RACHEL BEGLIN COLUMN: This town has grown on me
I love that there are people in this area who aren’t abandoning Bemidji when they see something they don’t like, but rather are digging in their heels and asking, how can we make this community better for everyone?
As I reflect on a year’s worth of opinion pieces about our little hub in northern Minnesota, I have a confession to make: I used to hate Bemidji.
When I was first evacuated from Central America in March 2020 and had landed a job in Red Lake, I felt like the universe had thrown a dart at a map to put salt in my wounds. My first impression of Bemidji was peak pandemic when there were no cars on the roads and every store downtown had an eerie sign up: closed until further notice.
Waiting to tour an apartment, I remember parking my car in front of Paul and Babe and glaring at them just as it began to hail. In April. Having just come from the tropics, the gray skies and shards of pelting ice seemed unwelcoming to say the least.
I struggled here at first, it’s true. I’ve changed jobs. I’ve moved five times since my arrival. But I’ve also volunteered at the Bemidji Community Food Shelf, seen "Young Frankenstein" at the Historic Chief Theater, hiked Beltrami County's Three Island Park and successfully foraged my first morel mushroom.
Slowly but surely, this town has grown on me.
I love living rurally. There is something comforting about meeting the same cashier in the store each time you go. Bemidji, although sometimes dominated by Walmart and Target, has so many great, small shops that are locally owned, some of them even dating back a century, like the Bemidji Woolen Mills.
Downtown, you can grab a farm-to-table meal at Table for 7, find an antique treasure in Grandma’s Attic, and can even take a plant-dyeing class in the yurt behind the Rail River Folk School, which hosted the first Bemidji Pride event a few months ago.
I love that Bemidji is a community of gardeners and that Facebook groups like Grow Bemidji help community members swap seeds, plants, recipes and more. Once, I even picked up worms for worm composting at one of their share tables. I love that last week, when I discovered a lost dog wandering in front of Harmony Foods Co-op and Minnesota Nice Café, it only took me two hours to locate the owner thanks to people spreading the word on social media.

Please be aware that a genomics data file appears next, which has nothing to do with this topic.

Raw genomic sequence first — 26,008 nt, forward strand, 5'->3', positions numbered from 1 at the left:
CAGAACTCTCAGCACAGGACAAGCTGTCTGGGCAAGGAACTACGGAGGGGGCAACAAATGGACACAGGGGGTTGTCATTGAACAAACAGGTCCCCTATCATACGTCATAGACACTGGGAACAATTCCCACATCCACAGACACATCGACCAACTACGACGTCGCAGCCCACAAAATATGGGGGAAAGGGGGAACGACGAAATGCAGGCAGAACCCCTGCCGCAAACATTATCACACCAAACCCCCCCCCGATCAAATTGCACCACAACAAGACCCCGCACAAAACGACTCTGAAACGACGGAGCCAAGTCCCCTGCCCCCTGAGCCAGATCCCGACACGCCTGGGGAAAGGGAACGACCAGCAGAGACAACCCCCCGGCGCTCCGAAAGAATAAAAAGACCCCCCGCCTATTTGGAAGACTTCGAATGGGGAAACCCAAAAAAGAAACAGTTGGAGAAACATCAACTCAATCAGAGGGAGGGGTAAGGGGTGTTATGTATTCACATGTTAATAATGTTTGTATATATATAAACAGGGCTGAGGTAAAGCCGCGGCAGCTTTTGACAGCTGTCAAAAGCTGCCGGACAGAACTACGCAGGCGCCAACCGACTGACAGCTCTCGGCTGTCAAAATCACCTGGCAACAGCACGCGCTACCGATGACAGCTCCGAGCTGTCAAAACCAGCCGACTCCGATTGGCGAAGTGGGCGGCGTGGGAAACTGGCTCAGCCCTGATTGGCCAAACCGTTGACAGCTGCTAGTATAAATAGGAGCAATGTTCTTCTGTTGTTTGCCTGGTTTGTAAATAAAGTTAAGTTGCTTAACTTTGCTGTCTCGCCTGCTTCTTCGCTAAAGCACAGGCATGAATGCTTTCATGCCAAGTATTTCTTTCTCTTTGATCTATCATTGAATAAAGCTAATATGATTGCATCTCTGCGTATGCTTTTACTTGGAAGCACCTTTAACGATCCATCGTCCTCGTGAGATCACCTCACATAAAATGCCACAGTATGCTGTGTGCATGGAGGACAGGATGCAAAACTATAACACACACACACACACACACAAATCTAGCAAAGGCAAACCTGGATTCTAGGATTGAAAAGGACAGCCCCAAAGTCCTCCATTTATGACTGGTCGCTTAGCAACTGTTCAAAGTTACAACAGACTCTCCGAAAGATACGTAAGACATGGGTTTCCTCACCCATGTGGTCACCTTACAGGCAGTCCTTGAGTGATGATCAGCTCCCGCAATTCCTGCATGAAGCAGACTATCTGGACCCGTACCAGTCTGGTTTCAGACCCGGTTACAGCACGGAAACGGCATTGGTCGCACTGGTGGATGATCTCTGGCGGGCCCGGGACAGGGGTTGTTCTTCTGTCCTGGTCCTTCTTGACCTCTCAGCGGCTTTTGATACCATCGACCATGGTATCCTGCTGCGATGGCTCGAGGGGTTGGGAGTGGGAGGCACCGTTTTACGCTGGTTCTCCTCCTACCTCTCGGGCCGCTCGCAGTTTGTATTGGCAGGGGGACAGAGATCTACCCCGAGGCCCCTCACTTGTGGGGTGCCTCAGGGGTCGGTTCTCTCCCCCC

This week, two tragedies occurred in Bemidji: a terrible house fire that took the lives of two young girls and a car that went through the ice on Lake Bemidji . Small towns make these news stories, which often seem far away, hit much closer to home.
The GoFundMe for the girls’ funeral had already raised over $28,000 on Monday. The Heroes Rise Coffee Company was supplying firefighters with coffee and water as they fought the fire. I love living in a community that cares. Where people are people, not statistics.
Perhaps in our relative isolation, Bemidji strikes me as more and more community-minded every day. The fact that we are home to several cooperatives, including Beltrami Electric, Harmony Foods and the Country Store (through the Bemidji Cooperative Association) indicates that we value shared ownership and spreading the wealth throughout the community.
And if I had any doubt, I’d just have to look at the work of the Beltrami Area Resiliency Team who this year downed 100 cups of coffee with 100 locals to find out more about what the community truly wants. I love that there are people in this area who aren’t abandoning Bemidji when they see something they don’t like, but rather are digging in their heels and asking, how can we make this community better for everyone?
Bemidji, like anywhere else, is not immune to societal ills. We have our issues. Poverty, addiction, political division and racism are prevalent in our town. It’s cold as (insert swear word of your choice). We’re far away from most attractions.
Some of these problems used to make me think I needed to get out of Bemidji. But in a streak of something like maturity, it has dawned on me that nowhere is perfect. It is easy to fall into the very American problem of choice overload, of wondering if the grass is greener somewhere else.
Although our grass is covered in a few feet of snow right now, I know that underneath, it is just as green as anywhere else.
Thank you to anyone who has made this town a little more welcoming.
Originally from Phoenix, Ariz., Rachel Beglin now resides in Bemidji. She is a former Peace Corps Volunteer, sustainability advocate, gardener, writer and coffee enthusiast. She can be reached at email@example.com .